So how about that new ball?
As Marmol arrived at the mound, Wainwright tossed the discard to the bat boy.

He would not be around when the new ball arrived.
With two outs to get, a relatively new rule creating a bind and a matchup looming he wanted to avoid, Marmol opted for reliever T.J. McFarland instead of sticking with his veteran starter. What followed was a three-run burst that gave Boston exactly enough insurance to weather the Cardinals’ uprising in the ninth, one spearheaded by four two-out, extra-base hits. The difference in Boston’s 6-5 victory Friday at Fenway Park traced back to that moment when McFarland received the new baseball that Wainwright requested.
“I don’t think anyone is thrilled to come out of games,” Wainwright said. “I thought that was a good spot for me. That was a hitter I’ve had success against and a good situation where I’d like to hold it there. If you’ve got a starting pitcher who wants to come out of the game, he’s not a very good starting pitcher.”
 
#592      
Sure would be nice if McFarland would dissappear.
McFarland reminds me of Pete Falcone. The only thing he really had going for him was that he was a male lefthanded pitcher. He hung around the game for 10 years despite having an ERA over 4. His FIP 4.29 and WHIP 1.432 Every team needed one starter who was a lefty and St Lou, Mets and Atlanta trotted him out there every 5 days.
 
#593      

Derrick Goold
BOSTON — The giveaway was Adam Wainwright asking for a new baseball.
He thought for sure he would still be in the game to throw it.
As Cardinals manager Oliver Marmol walked to the mound to make what became a pivotal decision, Wainwright held up the used ball in his hand, trying to get the home-plate umpire’s attention. The ball had just been scraped as a groundball for the first out of the seventh inning. Boston had a runner at third base, and Wainwright had the matchup he welcomed against the Red Sox No. 9 hitter, Jackie Bradley Jr.
So how about that new ball?
As Marmol arrived at the mound, Wainwright tossed the discard to the bat boy.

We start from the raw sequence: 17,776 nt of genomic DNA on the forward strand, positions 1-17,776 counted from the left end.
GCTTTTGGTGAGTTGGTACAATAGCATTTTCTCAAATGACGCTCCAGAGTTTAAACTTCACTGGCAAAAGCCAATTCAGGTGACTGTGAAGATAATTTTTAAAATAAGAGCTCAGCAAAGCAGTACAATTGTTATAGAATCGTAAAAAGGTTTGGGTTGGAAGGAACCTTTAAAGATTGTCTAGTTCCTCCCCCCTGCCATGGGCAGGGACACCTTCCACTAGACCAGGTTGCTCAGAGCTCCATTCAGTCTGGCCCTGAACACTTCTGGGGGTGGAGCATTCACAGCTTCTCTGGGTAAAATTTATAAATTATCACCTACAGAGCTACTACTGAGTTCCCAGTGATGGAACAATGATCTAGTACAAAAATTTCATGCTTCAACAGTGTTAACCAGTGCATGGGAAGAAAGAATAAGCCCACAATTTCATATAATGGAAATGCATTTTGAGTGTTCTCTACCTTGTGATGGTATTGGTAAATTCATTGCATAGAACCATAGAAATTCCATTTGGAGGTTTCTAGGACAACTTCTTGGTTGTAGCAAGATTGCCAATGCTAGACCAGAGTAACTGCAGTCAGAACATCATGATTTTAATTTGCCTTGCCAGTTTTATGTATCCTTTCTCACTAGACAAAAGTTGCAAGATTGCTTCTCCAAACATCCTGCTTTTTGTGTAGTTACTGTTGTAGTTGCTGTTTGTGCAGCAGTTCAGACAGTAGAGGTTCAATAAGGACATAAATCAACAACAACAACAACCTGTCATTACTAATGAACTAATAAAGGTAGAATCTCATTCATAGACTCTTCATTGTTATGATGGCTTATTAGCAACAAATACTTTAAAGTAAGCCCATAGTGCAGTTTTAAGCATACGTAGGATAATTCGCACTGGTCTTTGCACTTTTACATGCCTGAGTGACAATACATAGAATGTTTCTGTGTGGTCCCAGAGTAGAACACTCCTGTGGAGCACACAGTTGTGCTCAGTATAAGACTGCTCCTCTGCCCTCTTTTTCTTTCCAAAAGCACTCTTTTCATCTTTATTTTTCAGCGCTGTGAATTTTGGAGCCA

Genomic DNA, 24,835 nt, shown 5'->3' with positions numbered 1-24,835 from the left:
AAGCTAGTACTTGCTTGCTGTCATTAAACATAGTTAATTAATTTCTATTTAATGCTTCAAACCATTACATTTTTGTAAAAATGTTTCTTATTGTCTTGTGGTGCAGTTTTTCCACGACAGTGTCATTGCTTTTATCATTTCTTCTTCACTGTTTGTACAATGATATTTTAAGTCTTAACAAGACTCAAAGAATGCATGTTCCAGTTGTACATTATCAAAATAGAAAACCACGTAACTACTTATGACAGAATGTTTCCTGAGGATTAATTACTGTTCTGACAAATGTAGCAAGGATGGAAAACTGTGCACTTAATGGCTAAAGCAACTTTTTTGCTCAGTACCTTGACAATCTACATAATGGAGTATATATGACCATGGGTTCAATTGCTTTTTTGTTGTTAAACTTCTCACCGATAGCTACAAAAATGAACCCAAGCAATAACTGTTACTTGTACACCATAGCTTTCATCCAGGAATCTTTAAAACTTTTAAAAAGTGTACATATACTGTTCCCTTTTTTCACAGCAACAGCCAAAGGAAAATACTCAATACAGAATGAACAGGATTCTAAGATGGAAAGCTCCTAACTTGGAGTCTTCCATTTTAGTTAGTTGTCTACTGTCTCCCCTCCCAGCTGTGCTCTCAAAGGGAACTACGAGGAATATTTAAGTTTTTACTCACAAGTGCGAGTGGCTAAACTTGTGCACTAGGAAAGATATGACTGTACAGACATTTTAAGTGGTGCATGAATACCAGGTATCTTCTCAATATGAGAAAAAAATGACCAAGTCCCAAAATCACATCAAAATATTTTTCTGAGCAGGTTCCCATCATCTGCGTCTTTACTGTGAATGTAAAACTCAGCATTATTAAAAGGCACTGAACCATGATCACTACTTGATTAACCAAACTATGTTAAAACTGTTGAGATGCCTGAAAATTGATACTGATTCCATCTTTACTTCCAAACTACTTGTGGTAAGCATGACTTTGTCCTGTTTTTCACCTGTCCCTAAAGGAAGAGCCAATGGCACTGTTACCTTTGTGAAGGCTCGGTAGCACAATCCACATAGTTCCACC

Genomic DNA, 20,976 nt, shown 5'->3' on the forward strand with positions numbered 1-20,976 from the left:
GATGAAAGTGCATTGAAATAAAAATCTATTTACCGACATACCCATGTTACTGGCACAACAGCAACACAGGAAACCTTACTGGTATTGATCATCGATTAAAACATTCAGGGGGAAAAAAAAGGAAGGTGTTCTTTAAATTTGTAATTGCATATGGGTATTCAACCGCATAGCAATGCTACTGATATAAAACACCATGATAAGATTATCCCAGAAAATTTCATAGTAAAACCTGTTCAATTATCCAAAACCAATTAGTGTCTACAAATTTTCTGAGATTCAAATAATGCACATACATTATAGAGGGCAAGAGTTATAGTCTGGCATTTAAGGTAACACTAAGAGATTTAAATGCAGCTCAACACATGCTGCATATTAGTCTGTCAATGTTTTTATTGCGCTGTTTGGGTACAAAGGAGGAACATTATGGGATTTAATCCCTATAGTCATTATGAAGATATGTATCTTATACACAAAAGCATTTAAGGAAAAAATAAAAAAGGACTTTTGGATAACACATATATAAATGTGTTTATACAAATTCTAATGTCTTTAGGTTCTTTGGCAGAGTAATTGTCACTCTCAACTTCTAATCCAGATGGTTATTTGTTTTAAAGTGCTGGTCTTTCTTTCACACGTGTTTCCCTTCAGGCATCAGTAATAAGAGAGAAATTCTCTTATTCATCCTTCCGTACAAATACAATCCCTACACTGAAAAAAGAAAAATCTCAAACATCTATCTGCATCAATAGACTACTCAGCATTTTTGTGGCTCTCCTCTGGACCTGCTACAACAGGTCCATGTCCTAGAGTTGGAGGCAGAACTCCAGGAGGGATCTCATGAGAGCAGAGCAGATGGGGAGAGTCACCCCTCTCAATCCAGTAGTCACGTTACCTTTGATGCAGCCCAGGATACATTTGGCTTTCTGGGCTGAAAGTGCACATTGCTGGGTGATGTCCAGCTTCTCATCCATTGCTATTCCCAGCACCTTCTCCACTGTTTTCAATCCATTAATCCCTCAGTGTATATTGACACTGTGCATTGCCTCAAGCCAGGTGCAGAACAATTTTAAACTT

He would not be around when the new ball arrived.
With two outs to get, a relatively new rule creating a bind and a matchup looming he wanted to avoid, Marmol opted for reliever T.J. McFarland instead of sticking with his veteran starter. What followed was a three-run burst that gave Boston exactly enough insurance to weather the Cardinals’ uprising in the ninth, one spearheaded by four two-out, extra-base hits. The difference in Boston’s 6-5 victory Friday at Fenway Park traced back to that moment when McFarland received the new baseball that Wainwright requested.
“I don’t think anyone is thrilled to come out of games,” Wainwright said. “I thought that was a good spot for me. That was a hitter I’ve had success against and a good situation where I’d like to hold it there. If you’ve got a starting pitcher who wants to come out of the game, he’s not a very good starting pitcher.”
This isn't the first time he has taken out Waino too early. At this point in his career, if says he has it... let him stay/
 
#594      

BillyBob1

Champaign

Derrick Goold
BOSTON — A rule of thumb Adam Wainwright learned as a young pitcher in Atlanta’s system and likely passed on to Michael Wacha as a young pitcher in the Cardinals’ system was to outlast the opposing pitcher.
Going deeper into the game means pitching well and going deeper into the game than the opposing pitcher means either the team has a lead or it still can chase one down.
In the first matchup as opponents for the former teammates and longtime friends, Wainwright pitched further into the game than Wacha. But when the offense gave chase, the gap was a run too much to close. Given a head start from Wacha’s strong 5⅓ innings, Boston pulled away against the Cardinals’ bullpen to fortify a lead and withstand the Cardinals’ ninth-inning threat. Down by five entering the ninth, the Cardinals got the tying run in scoring position but lost 6-5 at Fenway Park. The Cardinals got four extra base hits with two out in the ninth.

Back in Boston with the Cardinals for the first time since the 2013 World Series, Wainwright (5-5) held the Red Sox to a two-run game for most of his 6⅓ innings. He sidestepped seven hits, and in the second inning struck out the side for three of his five strikeouts.
Two Sox came unraveled that inning on Wainwright’s curve.
A leadoff triple to start the game and Trevor Story’s two-run single in the fourth inning were the only runs directly off Wainwright, though he was tagged with a fourth run allowed when the bullpen fractured and allowed the runs that meant a loss.